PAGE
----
When I first began to study mindfulness, one of my immediate thoughts was: this is great, but how does mindfulness work for moms?
Being a mama, after all, is my most important job, and one that I just knew mindfulness would help me with, but I wasn’t sure how. A brief Google search helped me to stumble upon the work of Dr. Shefali Tsbary, in particular her book entitled The Awakened Family.
Dr. Shefali’s work is based primarily around the idea that as we parents become more aware of our own inner child and inner struggles, we can stop parenting from a place of reaction to those emotions and parent the unique child (or children) right in front of us. So often, we let our own tribulations and traumas from growing up dictate how we parent, when in reality, what our kids really need is for us to be as attuned to them as possible, just as they are, each and every day.
Mindfulness and self-awareness are powerful parenting tools, to be sure, but having been thrown back onto the foster care roller coaster before I was “ready” (aka before MY perfectly planned out plan) has caused me, in recent months, to “forget” some of the other benefits of mindfulness for moms.
As I began to receive nasty emails from my kids’ bio mom, I began to worry more.
As we were assigned (yet another) new social worker, I began to worry more.
As I heard less and less from anyone at DCF or our daughter’s lawyer, I began to worry more.
All this worrying came was happening below the surface of my consciousness, and I really didn’t see it affecting my day to day life very often. Until one night, or early morning rather, my husband noticed I was wide awake at 4 am.
“What’s wrong?” he whispered.
“I can’t sleep; I’m worried about what the social worker said today when she brought the baby home from her visit.”
“What did she say?”
“She said that they had a really good visit and that she was surprised how well her mom did with her.”
“AND, that makes me worry that we’re not going to be able to adopt her.”
“Cathleen, she didn’t say we couldn’t adopt her. All she said was that it was one good visit. There’s so much more to this situation.”
And that’s when it hit me: he just CBT’d me! Cognitive Behavioral Therapy is the main way I teach people to overcome anxiety.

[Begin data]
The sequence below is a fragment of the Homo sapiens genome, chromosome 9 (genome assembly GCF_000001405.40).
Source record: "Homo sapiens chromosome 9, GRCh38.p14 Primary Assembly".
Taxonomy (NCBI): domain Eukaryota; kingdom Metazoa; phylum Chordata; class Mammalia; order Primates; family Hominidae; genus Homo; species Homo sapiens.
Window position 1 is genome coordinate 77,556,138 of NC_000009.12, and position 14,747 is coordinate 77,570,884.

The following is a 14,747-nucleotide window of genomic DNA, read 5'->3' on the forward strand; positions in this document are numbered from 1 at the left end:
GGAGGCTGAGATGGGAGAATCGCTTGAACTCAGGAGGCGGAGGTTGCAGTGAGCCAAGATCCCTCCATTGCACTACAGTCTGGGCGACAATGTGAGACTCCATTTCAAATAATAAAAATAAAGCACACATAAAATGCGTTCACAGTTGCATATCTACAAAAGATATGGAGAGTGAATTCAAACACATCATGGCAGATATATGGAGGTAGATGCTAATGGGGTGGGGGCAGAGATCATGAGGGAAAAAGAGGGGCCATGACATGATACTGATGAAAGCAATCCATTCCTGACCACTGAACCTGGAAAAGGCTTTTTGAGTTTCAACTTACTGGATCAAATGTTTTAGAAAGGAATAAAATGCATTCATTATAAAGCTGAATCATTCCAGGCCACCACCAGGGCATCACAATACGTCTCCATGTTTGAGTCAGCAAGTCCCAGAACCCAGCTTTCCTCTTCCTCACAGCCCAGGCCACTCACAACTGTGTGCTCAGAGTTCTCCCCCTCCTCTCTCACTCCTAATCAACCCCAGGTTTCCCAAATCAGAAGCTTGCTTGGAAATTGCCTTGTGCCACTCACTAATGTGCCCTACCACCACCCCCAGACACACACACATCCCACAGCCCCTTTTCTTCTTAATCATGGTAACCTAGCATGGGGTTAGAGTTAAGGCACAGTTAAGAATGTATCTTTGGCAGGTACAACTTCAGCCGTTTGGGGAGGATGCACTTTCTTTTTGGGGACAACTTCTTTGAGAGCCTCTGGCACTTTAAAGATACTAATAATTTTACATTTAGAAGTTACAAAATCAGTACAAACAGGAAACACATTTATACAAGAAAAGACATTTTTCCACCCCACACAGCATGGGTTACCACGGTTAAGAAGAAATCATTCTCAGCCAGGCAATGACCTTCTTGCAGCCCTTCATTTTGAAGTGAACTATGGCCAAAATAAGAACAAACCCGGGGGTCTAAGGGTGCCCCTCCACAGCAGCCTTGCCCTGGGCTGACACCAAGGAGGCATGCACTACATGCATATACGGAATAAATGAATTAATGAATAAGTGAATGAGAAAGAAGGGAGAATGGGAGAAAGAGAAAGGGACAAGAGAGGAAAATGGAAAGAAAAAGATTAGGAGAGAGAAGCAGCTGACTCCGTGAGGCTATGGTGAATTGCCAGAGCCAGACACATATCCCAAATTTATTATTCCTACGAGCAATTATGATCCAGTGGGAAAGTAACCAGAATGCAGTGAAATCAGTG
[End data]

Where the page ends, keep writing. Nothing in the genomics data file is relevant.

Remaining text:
Let me assure you that even those of us fully versed in the treatment of anxiety can find ourselves letting our worries have a little too much power in our lives. The good news? When you’re fully versed in the treatment of anxiety you return to what you know and you practice what you preach. Again and again and again.
The next day, I actually did some of the CBT and Mindfulness modules in the Fear Less course. I made room for journaling and mediation in my day. And in making space for stillness, I had an epiphany – that’s usually when epiphanies happen, right?
Am I living life so scared of losing what I have that I’m not spending any time enjoying what I have?
I think it’s so easy for women, but especially mamas to let those pesky “what ifs” creep in and take over their thought life. But when we do this, we miss the magic of what is happening in our beautiful, messy, chaotic lives RIGHT NOW. And even if life feels a little too messy and chaotic right now (I feel that!), it’s still beautiful because it’s HERE. It’s OURS. It’s ever-changing, but right now it’s like this. And worrying it away is a huge waste of that gift.
So to get myself back on track, I breathed deeply for a while and I prayed: Help me to enjoy the blessings of THIS day without worrying whether or not they will be here tomorrow.”
And then I brought myself back to the present moment, again and again and again throughout the rest of the day. Back to the toy covered floor. Back to playing in the yard. Back to the deep blue eyes of my little daughter. Today, she’s here. Today, I’m here.
Today, moment by moment, is all we really have, my friends. So this post is mostly a reminder for me, but hopefully also for you to stay mindfully present in it. Let’s readjust when we notice our worries taking up too much space. No one is immune to anxiety, that’s for sure. But knowing what to do with it when we experience it will allow us to spend more time LIVING and less time fixated on the “what ifs” that seek only to steal our joy.
Wishing you all the very best!